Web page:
This year, I tried Santa Cruz Blur with VPP and Fox RP23. I'm now a convert. I was very impressed that I'm climbing better than I did with my Hardtail. No bobbing, yet good traction. I don't have to worry about roots and bumps, and lines I take. I just crank and crank. There is a good reason that Specialized and Santa Cruz (or Intense) vigorously defend their Horst Link and VPP patents, and other bike companies are having a difficult time trying to work around that. The technology works. I wonder when those patents will expire so that Cannondale can build killer multi-link bikes.

    Remember, the riding characteristic of Single Pivot bikes depend on having a good platform rear unit, and the height of the pivot.

    Like Kevin said in above, Rush & Prophet have the pivot between the middle ring and large ring. This means when pedaling with granny or middle ring the chain tension acts to extend the swing arm thus reducing the bobbing. But if you're pedaling in the large ring, say on the flat road, it acts to compress thus inducing the bobbing.

    Just something to think about.

  10. #10
    Unit 91
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    I understand your analogy, but I think your comparison is somewhat invalid. You compared a Gemini to a Blur. Those are two completely different bikes in terms of how much travel they have and the weight of the bike. A comparison to a Rush would have been a little more correct. Just my opinion.

    And about all the fuss about SP vs. linkages...just ride the damn bike. (my opinion once again)
    Bikes

  11. #11
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    Rush is in 10cm rear suspension category. How much different the path and behavior of rear wheel can be on such short travel frames? Not by much...

  12. #12
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    You guys are right, my comparison on Gemini to Blur is not exactly relavent with regards to the orginal poster's question in purchasing of Rush

    I just wanted to illustrate the advantages or disadvantages of Single Pivot system on its theory as this discussion was about.

    I believe what I described about Single Pivot with regard which chainring still applies to Rush. Especially with the big ring, the bobbing can be solely controled by the SPV or ProPdal, TerraLogic, etc.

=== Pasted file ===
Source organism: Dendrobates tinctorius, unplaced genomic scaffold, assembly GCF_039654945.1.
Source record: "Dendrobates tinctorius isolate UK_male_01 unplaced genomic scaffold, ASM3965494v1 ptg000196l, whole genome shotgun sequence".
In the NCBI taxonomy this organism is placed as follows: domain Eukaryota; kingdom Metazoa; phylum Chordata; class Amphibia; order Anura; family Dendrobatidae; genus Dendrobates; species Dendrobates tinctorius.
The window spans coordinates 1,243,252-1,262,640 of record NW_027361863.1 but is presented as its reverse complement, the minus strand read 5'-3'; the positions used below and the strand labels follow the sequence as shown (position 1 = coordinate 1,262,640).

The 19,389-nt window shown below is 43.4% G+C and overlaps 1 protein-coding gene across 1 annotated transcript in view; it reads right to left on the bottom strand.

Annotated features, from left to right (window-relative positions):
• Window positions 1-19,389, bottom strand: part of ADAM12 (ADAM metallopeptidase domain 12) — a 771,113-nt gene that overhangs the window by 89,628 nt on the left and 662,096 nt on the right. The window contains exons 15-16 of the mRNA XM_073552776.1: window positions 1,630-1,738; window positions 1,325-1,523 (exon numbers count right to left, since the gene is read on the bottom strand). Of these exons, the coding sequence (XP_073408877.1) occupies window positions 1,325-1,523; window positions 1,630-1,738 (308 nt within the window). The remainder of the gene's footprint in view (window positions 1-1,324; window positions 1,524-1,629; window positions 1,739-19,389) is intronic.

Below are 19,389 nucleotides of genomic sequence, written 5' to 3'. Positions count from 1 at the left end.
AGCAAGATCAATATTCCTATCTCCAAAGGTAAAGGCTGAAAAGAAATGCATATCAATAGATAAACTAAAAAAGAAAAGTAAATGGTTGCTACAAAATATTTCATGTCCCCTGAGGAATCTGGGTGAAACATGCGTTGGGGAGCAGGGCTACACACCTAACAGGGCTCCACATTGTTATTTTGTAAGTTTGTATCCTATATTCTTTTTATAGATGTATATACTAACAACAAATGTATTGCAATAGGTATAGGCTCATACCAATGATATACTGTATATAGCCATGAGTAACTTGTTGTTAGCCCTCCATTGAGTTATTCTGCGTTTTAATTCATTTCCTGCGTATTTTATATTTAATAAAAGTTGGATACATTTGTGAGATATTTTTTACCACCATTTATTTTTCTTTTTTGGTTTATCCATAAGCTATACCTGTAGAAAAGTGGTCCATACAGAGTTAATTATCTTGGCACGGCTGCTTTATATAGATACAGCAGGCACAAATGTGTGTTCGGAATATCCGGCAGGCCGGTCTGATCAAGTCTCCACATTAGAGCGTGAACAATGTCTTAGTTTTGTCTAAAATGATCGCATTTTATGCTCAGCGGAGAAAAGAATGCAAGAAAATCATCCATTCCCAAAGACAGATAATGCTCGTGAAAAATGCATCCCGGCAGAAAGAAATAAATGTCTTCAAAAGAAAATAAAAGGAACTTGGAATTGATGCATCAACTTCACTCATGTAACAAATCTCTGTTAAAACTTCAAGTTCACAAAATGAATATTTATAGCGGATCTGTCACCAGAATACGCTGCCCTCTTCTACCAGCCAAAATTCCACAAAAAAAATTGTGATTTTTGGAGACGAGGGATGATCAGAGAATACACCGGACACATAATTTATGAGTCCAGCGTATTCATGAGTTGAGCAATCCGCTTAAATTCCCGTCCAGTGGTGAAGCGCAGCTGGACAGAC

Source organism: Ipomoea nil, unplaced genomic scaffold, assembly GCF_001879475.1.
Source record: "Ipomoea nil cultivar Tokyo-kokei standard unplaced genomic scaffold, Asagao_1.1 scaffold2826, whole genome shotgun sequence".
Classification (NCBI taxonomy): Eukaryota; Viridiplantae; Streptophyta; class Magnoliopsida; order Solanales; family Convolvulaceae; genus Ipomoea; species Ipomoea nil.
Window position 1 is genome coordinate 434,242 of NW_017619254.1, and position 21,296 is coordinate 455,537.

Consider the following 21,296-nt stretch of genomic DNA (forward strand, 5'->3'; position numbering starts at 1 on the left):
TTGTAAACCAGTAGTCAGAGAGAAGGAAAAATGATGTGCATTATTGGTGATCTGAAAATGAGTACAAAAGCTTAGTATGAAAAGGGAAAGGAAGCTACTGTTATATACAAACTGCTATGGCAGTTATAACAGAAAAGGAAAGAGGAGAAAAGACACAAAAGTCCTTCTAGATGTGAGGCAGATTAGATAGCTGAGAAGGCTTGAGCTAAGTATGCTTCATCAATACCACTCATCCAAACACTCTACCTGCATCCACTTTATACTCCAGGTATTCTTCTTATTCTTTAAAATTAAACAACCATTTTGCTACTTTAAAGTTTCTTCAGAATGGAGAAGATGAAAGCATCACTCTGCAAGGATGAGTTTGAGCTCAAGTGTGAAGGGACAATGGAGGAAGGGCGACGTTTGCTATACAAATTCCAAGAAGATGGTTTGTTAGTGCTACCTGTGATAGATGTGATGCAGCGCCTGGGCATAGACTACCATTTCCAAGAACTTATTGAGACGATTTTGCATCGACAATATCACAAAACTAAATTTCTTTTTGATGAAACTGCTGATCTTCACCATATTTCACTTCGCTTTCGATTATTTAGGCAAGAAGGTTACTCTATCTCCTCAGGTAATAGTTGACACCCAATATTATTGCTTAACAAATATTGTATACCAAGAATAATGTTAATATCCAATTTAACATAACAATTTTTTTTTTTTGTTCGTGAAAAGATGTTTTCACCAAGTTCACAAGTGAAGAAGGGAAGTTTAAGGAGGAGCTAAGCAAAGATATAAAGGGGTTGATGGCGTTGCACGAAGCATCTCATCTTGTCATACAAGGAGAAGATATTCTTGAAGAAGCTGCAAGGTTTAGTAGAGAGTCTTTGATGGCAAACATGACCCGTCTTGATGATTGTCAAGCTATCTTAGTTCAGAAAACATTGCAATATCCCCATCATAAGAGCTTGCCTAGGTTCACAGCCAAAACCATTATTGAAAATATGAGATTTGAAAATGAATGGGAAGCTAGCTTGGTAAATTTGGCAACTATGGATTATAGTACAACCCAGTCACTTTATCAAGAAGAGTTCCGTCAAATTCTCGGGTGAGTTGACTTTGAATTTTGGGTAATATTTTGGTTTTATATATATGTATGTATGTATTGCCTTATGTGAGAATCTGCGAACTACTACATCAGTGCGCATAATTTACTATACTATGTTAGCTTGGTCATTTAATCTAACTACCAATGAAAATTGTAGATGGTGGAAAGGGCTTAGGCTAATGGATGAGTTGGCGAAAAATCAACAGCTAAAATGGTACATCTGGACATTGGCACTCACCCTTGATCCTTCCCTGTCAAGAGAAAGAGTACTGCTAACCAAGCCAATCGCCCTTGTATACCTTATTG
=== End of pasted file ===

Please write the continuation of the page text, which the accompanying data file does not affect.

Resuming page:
Pedal induced bobbing the rider feels in itself is usually only a few centimeters of vertical movemnet, while less than a centimeter miniscule horizontal reduction in chain length. What's crucial in design is wheather chain tension acts to extend or compress the swingarm.

    No doubt Rush must be a great bike for the price, and I'm a big fan Lefty.

    The article linked above by nonojoe was indeed a good read.

    BTW, Mendon's statement got me curious.
    --------------
    SP bikes offer a more curved axle path, which in turn, allows you to pre load it for log crossings, leaping etc. It also settles you into the bike in a hard turn, as opposed to a multi link, which tends to leave you sitting high up on the bike, in the same situation. I dig 'em
    --------------

    I need some help understanding how -- in SP-- preloading helps for leaping, or also how the bike settles into during the hard turn. What is pre-load anyway? I've never really quite figured it out with my Gemini and tickered with it.

    Thanks so much.

  13. #13
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    Quote Originally Posted by TheProphet
    And about all the fuss about SP vs. linkages...just ride the damn bike. (my opinion once again)

  14. #14
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    Quote Originally Posted by Astroboy
    BTW, Mendon's statement got me curious.
    --------------
    SP bikes offer a more curved axle path, which in turn, allows you to pre load it for log crossings, leaping etc. It also settles you into the bike in a hard turn, as opposed to a multi link, which tends to leave you sitting high up on the bike, in the same situation. I dig 'em
    --------------

    I need some help understanding how -- in SP-- preloading helps for leaping, or also how the bike settles into during the hard turn. What is pre-load anyway? I've never really quite figured it out with my Gemini and tickered with it.
    Preload:
    Think about an athlete getting ready to jump vertically: She must first move her mass downward (crouch) and then spring upward pushing her legs from a bent position to an extended position. Next think about someone on a pogo stick: In order to get off the ground, the 'rider' must throw their mass into the pogo spring, thus compressing (preloading) the spring. This movement is similar to the athlete crouching to prepare to jump. After the pogo spring compresses, it immediately rebounds. If the rider extends their legs simultaneously (like the jumping athlete), the pogo spring will propel the rider much higher off the ground than the athlete jumping without the aid of the spring. It is the combination of the leg extension and the spring rebound that gets the greatest jump.